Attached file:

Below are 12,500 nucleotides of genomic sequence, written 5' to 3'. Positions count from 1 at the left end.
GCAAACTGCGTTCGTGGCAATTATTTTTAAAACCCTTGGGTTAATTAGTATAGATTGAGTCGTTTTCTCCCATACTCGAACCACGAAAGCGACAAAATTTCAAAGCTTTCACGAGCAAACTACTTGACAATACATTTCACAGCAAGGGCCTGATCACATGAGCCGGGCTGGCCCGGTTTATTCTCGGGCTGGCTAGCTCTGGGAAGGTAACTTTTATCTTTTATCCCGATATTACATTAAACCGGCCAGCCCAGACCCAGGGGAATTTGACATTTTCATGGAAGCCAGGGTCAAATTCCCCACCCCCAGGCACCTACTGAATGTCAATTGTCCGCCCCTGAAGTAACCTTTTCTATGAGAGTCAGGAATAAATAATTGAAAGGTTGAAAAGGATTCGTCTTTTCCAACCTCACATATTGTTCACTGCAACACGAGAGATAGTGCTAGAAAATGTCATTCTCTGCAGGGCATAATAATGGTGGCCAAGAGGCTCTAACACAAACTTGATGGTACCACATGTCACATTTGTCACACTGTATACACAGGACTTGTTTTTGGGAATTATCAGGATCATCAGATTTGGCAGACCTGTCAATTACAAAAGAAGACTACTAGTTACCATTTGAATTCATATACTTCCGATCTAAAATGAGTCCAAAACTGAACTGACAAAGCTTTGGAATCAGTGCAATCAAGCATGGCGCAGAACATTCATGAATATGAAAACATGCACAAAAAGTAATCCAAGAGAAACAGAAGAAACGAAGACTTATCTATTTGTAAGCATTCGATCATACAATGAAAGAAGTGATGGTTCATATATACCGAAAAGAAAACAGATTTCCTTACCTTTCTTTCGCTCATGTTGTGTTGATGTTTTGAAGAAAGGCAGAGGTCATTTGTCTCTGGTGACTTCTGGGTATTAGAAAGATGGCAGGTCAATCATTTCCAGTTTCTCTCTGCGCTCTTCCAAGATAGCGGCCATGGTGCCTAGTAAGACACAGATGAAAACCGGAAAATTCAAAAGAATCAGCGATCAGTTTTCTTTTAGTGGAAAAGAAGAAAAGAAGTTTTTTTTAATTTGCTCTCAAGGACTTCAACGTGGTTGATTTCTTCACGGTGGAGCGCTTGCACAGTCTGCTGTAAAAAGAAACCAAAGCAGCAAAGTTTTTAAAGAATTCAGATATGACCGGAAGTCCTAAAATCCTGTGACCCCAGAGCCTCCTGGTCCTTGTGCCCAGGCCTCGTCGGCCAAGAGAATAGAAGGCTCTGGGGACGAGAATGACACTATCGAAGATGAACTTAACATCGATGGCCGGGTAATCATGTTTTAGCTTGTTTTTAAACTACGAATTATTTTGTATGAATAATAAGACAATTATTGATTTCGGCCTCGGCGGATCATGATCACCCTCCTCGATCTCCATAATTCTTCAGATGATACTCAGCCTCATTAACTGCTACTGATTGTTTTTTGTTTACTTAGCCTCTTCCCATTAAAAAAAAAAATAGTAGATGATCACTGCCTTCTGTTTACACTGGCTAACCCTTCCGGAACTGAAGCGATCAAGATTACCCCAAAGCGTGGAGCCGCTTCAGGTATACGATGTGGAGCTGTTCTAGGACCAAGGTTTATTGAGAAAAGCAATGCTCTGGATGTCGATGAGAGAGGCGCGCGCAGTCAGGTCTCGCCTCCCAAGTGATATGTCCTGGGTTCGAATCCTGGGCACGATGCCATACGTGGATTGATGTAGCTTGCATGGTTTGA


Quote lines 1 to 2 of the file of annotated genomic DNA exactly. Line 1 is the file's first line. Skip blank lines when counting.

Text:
Below are 12,500 nucleotides of genomic sequence, written 5' to 3'. Positions count from 1 at the left end.
GCAAACTGCGTTCGTGGCAATTATTTTTAAAACCCTTGGGTTAATTAGTATAGATTGAGTCGTTTTCTCCCATACTCGAACCACGAAAGCGACAAAATTTCAAAGCTTTCACGAGCAAACTACTTGACAATACATTTCACAGCAAGGGCCTGATCACATGAGCCGGGCTGGCCCGGTTTATTCTCGGGCTGGCTAGCTCTGGGAAGGTAACTTTTATCTTTTATCCCGATATTACATTAAACCGGCCAGCCCAGACCCAGGGGAATTTGACATTTTCATGGAAGCCAGGGTCAAATTCCCCACCCCCAGGCACCTACTGAATGTCAATTGTCCGCCCCTGAAGTAACCTTTTCTATGAGAGTCAGGAATAAATAATTGAAAGGTTGAAAAGGATTCGTCTTTTCCAACCTCACATATTGTTCACTGCAACACGAGAGATAGTGCTAGAAAATGTCATTCTCTGCAGGGCATAATAATGGTGGCCAAGAGGCTCTAACACAAACTTGATGGTACCACATGTCACATTTGTCACACTGTATACACAGGACTTGTTTTTGGGAATTATCAGGATCATCAGATTTGGCAGACCTGTCAATTACAAAAGAAGACTACTAGTTACCATTTGAATTCATATACTTCCGATCTAAAATGAGTCCAAAACTGAACTGACAAAGCTTTGGAATCAGTGCAATCAAGCATGGCGCAGAACATTCATGAATATGAAAACATGCACAAAAAGTAATCCAAGAGAAACAGAAGAAACGAAGACTTATCTATTTGTAAGCATTCGATCATACAATGAAAGAAGTGATGGTTCATATATACCGAAAAGAAAACAGATTTCCTTACCTTTCTTTCGCTCATGTTGTGTTGATGTTTTGAAGAAAGGCAGAGGTCATTTGTCTCTGGTGACTTCTGGGTATTAGAAAGATGGCAGGTCAATCATTTCCAGTTTCTCTCTGCGCTCTTCCAAGATAGCGGCCATGGTGCCTAGTAAGACACAGATGAAAACCGGAAAATTCAAAAGAATCAGCGATCAGTTTTCTTTTAGTGGAAAAGAAGAAAAGAAGTTTTTTTTAATTTGCTCTCAAGGACTTCAACGTGGTTGATTTCTTCACGGTGGAGCGCTTGCACAGTCTGCTGTAAAAAGAAACCAAAGCAGCAAAGTTTTTAAAGAATTCAGATATGACCGGAAGTCCTAAAATCCTGTGACCCCAGAGCCTCCTGGTCCTTGTGCCCAGGCCTCGTCGGCCAAGAGAATAGAAGGCTCTGGGGACGAGAATGACACTATCGAAGATGAACTTAACATCGATGGCCGGGTAATCATGTTTTAGCTTGTTTTTAAACTACGAATTATTTTGTATGAATAATAAGACAATTATTGATTTCGGCCTCGGCGGATCATGATCACCCTCCTCGATCTCCATAATTCTTCAGATGATACTCAGCCTCATTAACTGCTACTGATTGTTTTTTGTTTACTTAGCCTCTTCCCATTAAAAAAAAAAATAGTAGATGATCACTGCCTTCTGTTTACACTGGCTAACCCTTCCGGAACTGAAGCGATCAAGATTACCCCAAAGCGTGGAGCCGCTTCAGGTATACGATGTGGAGCTGTTCTAGGACCAAGGTTTATTGAGAAAAGCAATGCTCTGGATGTCGATGAGAGAGGCGCGCGCAGTCAGGTCTCGCCTCCCAAGTGATATGTCCTGGGTTCGAATCCTGGGCACGATGCCATACGTGGATTGATGTAGCTTGCATGGTTTGA